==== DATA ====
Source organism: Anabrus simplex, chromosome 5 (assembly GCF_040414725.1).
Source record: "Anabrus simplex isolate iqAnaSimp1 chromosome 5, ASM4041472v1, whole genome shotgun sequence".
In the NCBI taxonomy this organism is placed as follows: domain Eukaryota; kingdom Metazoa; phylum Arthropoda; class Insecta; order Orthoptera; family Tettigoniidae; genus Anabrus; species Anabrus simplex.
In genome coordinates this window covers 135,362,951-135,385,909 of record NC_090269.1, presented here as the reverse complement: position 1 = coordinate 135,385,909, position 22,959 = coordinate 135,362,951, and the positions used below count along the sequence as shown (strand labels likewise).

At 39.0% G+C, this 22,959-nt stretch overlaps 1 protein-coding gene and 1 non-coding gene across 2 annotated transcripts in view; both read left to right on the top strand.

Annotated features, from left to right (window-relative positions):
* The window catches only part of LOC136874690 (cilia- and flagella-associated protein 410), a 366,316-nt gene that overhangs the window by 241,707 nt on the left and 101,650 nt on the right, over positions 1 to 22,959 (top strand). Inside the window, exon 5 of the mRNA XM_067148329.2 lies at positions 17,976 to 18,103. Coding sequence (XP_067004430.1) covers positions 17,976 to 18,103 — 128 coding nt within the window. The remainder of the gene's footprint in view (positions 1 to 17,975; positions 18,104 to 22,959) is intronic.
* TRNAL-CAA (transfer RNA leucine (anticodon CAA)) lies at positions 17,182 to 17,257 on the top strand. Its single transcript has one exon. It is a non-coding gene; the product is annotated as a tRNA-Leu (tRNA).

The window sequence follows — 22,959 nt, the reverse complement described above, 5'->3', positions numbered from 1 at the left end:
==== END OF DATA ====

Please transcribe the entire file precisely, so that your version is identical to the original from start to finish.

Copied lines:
Source organism: Anabrus simplex, chromosome 5 (assembly GCF_040414725.1).
Source record: "Anabrus simplex isolate iqAnaSimp1 chromosome 5, ASM4041472v1, whole genome shotgun sequence".
In the NCBI taxonomy this organism is placed as follows: domain Eukaryota; kingdom Metazoa; phylum Arthropoda; class Insecta; order Orthoptera; family Tettigoniidae; genus Anabrus; species Anabrus simplex.
In genome coordinates this window covers 135,362,951-135,385,909 of record NC_090269.1, presented here as the reverse complement: position 1 = coordinate 135,385,909, position 22,959 = coordinate 135,362,951, and the positions used below count along the sequence as shown (strand labels likewise).

At 39.0% G+C, this 22,959-nt stretch overlaps 1 protein-coding gene and 1 non-coding gene across 2 annotated transcripts in view; both read left to right on the top strand.

Annotated features, from left to right (window-relative positions):
* The window catches only part of LOC136874690 (cilia- and flagella-associated protein 410), a 366,316-nt gene that overhangs the window by 241,707 nt on the left and 101,650 nt on the right, over positions 1 to 22,959 (top strand). Inside the window, exon 5 of the mRNA XM_067148329.2 lies at positions 17,976 to 18,103. Coding sequence (XP_067004430.1) covers positions 17,976 to 18,103 — 128 coding nt within the window. The remainder of the gene's footprint in view (positions 1 to 17,975; positions 18,104 to 22,959) is intronic.
* TRNAL-CAA (transfer RNA leucine (anticodon CAA)) lies at positions 17,182 to 17,257 on the top strand. Its single transcript has one exon. It is a non-coding gene; the product is annotated as a tRNA-Leu (tRNA).

The window sequence follows — 22,959 nt, the reverse complement described above, 5'->3', positions numbered from 1 at the left end: